Single-dose ‘polypill’ saved lives and prevented heart attacks in major new trial

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Three-in-one drug combination may help people with a history of heart attack stay healthy, new research suggests shows. The randomized clinical trial found that people who took the bundled drug, also known as the polypill, had fewer heart attacks, strokes or cardiovascular deaths than those who received standard care. The findings could pave the way for the polypill to become a mainstream heart treatment in the future.

The basic concept of polypill has been around for more than two decades. Many medical conditions require multiple medications, which can be a time-consuming task and an additional burden on patients. So by taking these individual drugs and putting them in one pill, the theory goes, you can make it easier for patients to adhere to their treatment. There are already standard treatments for some conditions, such as HIV, that are given as combination drugs. But the original inspiration for the polypill was as a way to improve the treatment of cardiovascular disease. And now that strategy seems to have passed its biggest test yet with flying colors.

In 2015, the trial “Secondary prEvention of CardiovascUlar disease in the Elderly” – or SECURE began. It aimed to test a fixed-dose combination of three generic drugs already known to improve heart disease outcomes: aspirin, a common statin known as atorvastatin, and ramipril, an ACE inhibitor. The combination drug is manufactured by Ferrer pharmaceutical company and is approved in EU and some other countries like Trinomial.

Around 2,500 heart attack survivors aged over 65 were included in the trial, which was sponsored by the EU and conducted in seven European countries. Patients were randomized to receive Trinomia or standard treatment. They were then followed over the next five years, the researchers primarily looking for incidents of cardiovascular death, as well as non-fatal heart attacks, strokes, and blocked coronary arteries requiring urgent treatment.

In the end, 12.7% of patients in the control group experienced at least one of these results, compared to 9.5% of those in the polypill group, i.e. a 24% reduction in risk. When it comes to deaths specifically, those who took the polypill were 33% less likely to die than control patients. And other data showed that people on the polypill were more likely to continue taking it as recommended.— exactly as expected. The conclusions of the study were published Friday in the New England Journal of Medicine.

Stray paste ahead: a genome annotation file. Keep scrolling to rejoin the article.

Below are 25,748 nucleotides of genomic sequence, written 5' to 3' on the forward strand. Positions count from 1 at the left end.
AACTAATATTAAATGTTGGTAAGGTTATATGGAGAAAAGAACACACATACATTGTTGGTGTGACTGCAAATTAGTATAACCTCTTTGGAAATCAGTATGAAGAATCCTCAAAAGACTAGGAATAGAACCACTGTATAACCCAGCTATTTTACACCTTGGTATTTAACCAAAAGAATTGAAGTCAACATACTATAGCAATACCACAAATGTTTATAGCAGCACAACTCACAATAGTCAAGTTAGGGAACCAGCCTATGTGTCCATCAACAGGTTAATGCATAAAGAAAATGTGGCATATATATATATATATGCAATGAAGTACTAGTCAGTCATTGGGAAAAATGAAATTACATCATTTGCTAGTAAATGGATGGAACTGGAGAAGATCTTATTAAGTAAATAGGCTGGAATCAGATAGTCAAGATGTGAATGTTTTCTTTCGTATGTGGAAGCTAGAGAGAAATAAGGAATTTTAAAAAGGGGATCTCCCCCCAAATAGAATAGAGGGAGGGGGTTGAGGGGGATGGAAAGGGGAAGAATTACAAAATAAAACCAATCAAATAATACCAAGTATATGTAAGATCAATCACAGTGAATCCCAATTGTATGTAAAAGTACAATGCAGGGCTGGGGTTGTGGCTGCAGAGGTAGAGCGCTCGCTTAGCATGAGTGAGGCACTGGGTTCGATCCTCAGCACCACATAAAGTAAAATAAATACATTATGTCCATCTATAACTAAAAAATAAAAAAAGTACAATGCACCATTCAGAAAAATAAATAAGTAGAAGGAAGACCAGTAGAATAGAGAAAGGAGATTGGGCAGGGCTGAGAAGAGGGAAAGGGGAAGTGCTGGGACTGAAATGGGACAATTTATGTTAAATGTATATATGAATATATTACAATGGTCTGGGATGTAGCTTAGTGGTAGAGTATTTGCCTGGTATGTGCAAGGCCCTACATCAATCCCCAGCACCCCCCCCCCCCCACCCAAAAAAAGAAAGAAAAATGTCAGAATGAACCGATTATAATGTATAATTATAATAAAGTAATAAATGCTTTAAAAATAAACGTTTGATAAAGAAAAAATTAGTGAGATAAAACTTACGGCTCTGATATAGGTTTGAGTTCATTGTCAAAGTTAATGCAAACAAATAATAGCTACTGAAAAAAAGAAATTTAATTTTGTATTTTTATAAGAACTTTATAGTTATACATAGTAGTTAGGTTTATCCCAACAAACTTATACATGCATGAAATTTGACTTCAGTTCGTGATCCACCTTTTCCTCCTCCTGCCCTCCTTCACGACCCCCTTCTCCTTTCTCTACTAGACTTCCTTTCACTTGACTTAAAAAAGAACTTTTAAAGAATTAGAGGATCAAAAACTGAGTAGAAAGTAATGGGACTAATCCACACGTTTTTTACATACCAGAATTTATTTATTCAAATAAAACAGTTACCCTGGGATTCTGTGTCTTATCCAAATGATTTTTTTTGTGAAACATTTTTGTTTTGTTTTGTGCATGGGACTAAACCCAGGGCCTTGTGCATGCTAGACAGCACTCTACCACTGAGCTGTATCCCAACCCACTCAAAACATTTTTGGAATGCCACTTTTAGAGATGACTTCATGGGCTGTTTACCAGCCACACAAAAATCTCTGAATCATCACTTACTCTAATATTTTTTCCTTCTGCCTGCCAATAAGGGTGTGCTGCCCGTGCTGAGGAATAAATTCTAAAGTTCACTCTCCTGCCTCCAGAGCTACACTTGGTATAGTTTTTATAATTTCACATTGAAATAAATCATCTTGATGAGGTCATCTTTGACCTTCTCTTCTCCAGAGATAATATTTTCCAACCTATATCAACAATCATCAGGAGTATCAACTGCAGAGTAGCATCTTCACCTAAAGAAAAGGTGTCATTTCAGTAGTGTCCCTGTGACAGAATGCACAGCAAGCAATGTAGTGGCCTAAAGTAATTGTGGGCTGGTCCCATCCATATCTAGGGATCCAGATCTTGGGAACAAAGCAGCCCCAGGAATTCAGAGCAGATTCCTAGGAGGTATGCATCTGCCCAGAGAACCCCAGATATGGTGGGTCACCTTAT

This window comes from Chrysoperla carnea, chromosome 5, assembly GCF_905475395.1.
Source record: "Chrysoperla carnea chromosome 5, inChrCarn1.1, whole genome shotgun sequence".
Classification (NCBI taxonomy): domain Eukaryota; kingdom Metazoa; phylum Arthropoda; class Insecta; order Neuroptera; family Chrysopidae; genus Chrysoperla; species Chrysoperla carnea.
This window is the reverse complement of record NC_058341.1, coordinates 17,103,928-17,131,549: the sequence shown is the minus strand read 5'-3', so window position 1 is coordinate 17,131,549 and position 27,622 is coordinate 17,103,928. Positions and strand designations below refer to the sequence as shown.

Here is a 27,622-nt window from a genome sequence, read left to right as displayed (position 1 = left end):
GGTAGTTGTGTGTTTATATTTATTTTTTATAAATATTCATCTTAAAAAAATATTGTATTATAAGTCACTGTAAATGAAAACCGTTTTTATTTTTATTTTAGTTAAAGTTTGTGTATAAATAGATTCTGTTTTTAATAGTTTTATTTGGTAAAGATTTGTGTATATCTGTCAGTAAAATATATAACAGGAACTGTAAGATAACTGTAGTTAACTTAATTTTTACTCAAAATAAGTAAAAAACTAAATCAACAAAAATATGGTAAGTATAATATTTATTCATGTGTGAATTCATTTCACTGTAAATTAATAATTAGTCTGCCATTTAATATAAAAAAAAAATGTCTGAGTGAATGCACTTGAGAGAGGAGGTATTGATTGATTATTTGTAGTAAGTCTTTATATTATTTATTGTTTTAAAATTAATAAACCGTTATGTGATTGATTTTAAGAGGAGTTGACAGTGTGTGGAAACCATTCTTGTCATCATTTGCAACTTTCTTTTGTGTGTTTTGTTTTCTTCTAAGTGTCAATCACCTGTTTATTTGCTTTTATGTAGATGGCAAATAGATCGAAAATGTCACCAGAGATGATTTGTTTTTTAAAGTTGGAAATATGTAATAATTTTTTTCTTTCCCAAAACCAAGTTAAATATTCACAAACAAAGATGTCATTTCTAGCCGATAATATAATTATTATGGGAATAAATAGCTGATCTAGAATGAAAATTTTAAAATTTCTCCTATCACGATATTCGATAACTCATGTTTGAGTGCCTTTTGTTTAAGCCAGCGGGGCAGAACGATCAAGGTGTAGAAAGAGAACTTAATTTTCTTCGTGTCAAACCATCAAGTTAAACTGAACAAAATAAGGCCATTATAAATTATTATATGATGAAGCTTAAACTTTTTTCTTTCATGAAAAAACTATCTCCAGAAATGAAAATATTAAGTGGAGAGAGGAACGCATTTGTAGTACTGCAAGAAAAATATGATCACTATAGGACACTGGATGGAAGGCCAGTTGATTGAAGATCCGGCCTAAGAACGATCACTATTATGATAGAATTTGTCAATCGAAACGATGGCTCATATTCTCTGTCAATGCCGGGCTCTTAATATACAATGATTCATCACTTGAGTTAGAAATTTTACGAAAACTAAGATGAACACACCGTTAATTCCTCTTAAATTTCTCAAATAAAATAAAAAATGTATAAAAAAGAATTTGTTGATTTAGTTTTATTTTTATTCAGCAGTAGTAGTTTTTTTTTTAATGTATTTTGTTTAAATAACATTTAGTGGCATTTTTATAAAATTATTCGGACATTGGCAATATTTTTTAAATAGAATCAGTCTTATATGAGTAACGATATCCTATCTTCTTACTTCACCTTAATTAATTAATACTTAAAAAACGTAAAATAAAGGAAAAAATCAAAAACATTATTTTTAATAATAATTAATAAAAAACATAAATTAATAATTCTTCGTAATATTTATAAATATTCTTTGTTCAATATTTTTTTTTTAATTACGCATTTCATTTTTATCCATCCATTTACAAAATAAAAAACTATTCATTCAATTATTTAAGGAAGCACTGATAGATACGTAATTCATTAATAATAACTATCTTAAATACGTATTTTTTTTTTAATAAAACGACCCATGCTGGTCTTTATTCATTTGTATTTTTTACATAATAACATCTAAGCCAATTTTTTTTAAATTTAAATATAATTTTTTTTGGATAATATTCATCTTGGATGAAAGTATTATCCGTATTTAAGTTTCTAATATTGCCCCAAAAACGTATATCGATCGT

“Treatment with a polypill containing aspirin, ramipril, and atorvastatin within 6 months of myocardial infarction resulted in a significantly lower risk of major adverse cardiovascular events than usual care,” wrote the authors.

The SECURE trial is the first of its kind to test the polypill for heart attack survivors. Many experts in the field have been waiting for the results of the study, and it is this kind of benchmark data that can lead to wider acceptance of a new treatment approach in medicine. Given these results, it is likely that more countries will decide to approve Trinomia. (Notably, the United States has not approved Trinomia, although he approved other polypills.) So the drug could very well one day become a new standard of care for survivors at risk of future heart complications.

“The results of the SECURE study suggest that the polypill could be an integral part of strategies for preventing recurrent cardiovascular events in patients who have suffered a heart attack. By simplifying treatment and improving adherence, this approach has the potential to reduce the risk of recurrent cardiovascular disease and death globally,” said study lead author Valentin Fuster, MD. head of Mount Sinai Hospital in New York. as director general of the Spanish National Center for Cardiovascular Research, in a statement published by Mount Sinai.

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